Concentration; Chess helps students develop thinking skills
The Western Star

DEER LAKE — Chess clubs are enjoying a modest resurgence of popularity in the region. For some years, the number of chess players in the region was flagging, but that seems to be turning around.

Debbie Olson is a provincial chess executive member, and the head of Xavier Junior High’s chess program. Olson has been involved in chess at Xavier for the past 20 years. She has seen the game generate great interest and lose momentum during that time.

But she feels it’s a growing concern these days.“Chess is really coming back on the scene these days,” Olson told The Western Star. “It’s true that we used to have a lot more players involved, but it looks like more and more schools are getting their chess programs up and running.

“Really, all you need is a bit of interest from a couple of teachers and a couple of parents to make it work. We’re very fortunate at Xavier to have parents like Dave and Tina Reid and people like Darlene Edison who are willing to commit their time.”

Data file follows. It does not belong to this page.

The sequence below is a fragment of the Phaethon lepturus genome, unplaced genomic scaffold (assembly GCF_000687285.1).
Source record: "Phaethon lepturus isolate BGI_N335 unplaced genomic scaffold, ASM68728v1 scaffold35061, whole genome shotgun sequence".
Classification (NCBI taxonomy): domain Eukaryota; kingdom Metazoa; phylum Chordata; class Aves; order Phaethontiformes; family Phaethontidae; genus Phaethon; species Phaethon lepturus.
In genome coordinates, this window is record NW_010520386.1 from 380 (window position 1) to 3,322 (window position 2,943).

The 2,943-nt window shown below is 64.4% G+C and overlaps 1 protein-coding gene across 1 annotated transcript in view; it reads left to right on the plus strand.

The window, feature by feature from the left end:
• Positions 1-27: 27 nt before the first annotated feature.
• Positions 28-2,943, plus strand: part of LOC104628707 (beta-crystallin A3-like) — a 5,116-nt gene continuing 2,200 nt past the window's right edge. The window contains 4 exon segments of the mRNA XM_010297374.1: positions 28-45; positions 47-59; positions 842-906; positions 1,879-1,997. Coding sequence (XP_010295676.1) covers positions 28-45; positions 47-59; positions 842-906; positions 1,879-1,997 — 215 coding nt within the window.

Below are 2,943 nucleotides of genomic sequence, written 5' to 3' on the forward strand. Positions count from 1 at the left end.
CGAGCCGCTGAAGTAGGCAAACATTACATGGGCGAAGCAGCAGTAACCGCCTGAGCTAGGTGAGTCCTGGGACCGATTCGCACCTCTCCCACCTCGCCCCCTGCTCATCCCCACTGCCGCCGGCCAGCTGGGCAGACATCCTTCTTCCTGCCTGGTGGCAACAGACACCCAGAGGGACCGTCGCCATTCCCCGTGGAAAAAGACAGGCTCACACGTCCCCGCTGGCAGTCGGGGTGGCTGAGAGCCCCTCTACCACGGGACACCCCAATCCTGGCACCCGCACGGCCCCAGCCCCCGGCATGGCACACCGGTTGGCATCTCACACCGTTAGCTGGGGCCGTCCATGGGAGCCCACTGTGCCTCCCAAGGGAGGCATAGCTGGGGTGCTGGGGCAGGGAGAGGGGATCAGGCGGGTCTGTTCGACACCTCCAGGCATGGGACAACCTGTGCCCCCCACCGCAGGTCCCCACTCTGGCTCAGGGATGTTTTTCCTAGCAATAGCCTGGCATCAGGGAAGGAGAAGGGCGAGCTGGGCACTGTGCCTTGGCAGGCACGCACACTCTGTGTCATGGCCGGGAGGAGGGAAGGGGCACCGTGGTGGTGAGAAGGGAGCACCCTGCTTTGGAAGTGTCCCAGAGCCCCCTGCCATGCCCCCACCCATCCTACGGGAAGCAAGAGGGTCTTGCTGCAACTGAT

The benefits of chess are well known. Students profit from the strategic thinking chess promotes as well as memorization and visualization. In some countries, Russia for example, chess is part of the day-to-day curriculum for school children.

Olson said she’s seen many of her young charges benefit from their involvement in the sport.

“Chess can benefit children and adults alike,” Olson said. “There’s no reason that children can’t start very young. “In fact, or youngest player this year is in grade one, but really, they can start in Kindergarten.

It’s so good for kids too. It really helps develop thinking skills and can teach children skills they can use all their lives.”

Here is the full story.

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